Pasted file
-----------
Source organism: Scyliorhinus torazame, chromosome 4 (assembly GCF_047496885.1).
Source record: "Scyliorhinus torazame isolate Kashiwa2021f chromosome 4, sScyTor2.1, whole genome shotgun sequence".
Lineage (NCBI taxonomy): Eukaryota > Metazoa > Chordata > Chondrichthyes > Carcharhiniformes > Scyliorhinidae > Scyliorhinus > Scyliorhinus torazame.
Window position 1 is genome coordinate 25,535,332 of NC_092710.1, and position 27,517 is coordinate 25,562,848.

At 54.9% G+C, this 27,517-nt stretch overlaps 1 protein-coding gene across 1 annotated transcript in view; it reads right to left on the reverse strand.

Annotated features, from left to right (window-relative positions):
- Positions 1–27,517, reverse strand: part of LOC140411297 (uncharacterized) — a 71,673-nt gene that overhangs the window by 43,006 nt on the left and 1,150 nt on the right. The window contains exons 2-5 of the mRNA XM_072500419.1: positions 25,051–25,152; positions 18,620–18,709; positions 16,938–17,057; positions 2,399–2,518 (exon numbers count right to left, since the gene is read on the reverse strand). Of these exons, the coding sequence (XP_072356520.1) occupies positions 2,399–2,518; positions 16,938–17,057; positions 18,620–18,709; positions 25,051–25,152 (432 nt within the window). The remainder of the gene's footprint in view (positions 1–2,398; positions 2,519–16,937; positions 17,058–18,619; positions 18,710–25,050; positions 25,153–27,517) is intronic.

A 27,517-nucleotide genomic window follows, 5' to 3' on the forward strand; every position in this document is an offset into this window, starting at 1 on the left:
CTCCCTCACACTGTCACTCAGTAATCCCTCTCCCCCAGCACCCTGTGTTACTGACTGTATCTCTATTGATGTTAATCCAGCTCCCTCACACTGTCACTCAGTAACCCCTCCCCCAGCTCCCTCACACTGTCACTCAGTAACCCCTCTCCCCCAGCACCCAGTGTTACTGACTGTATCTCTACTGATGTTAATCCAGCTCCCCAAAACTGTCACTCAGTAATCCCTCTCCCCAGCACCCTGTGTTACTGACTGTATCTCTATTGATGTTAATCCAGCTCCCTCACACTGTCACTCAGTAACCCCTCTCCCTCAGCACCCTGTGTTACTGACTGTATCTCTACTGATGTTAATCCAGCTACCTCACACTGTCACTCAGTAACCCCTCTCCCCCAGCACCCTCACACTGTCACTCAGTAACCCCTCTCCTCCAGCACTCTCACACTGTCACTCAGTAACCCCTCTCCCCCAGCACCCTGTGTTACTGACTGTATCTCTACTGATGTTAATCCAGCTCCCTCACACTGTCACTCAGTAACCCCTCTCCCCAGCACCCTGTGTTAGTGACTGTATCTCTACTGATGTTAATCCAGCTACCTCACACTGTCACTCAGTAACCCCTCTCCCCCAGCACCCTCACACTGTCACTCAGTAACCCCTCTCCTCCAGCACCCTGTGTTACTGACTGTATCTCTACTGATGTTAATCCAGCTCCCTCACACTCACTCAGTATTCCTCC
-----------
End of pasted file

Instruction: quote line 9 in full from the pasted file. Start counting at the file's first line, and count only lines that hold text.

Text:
CTCCCTCACACTGTCACTCAGTAATCCCTCTCCCCCAGCACCCTGTGTTACTGACTGTATCTCTATTGATGTTAATCCAGCTCCCTCACACTGTCACTCAGTAACCCCTCCCCCAGCTCCCTCACACTGTCACTCAGTAACCCCTCTCCCCCAGCACCCAGTGTTACTGACTGTATCTCTACTGATGTTAATCCAGCTCCCCAAAACTGTCACTCAGTAATCCCTCTCCCCAGCACCCTGTGTTACTGACTGTATCTCTATTGATGTTAATCCAGCTCCCTCACACTGTCACTCAGTAACCCCTCTCCCTCAGCACCCTGTGTTACTGACTGTATCTCTACTGATGTTAATCCAGCTACCTCACACTGTCACTCAGTAACCCCTCTCCCCCAGCACCCTCACACTGTCACTCAGTAACCCCTCTCCTCCAGCACTCTCACACTGTCACTCAGTAACCCCTCTCCCCCAGCACCCTGTGTTACTGACTGTATCTCTACTGATGTTAATCCAGCTCCCTCACACTGTCACTCAGTAACCCCTCTCCCCAGCACCCTGTGTTAGTGACTGTATCTCTACTGATGTTAATCCAGCTACCTCACACTGTCACTCAGTAACCCCTCTCCCCCAGCACCCTCACACTGTCACTCAGTAACCCCTCTCCTCCAGCACCCTGTGTTACTGACTGTATCTCTACTGATGTTAATCCAGCTCCCTCACACTCACTCAGTATTCCTCC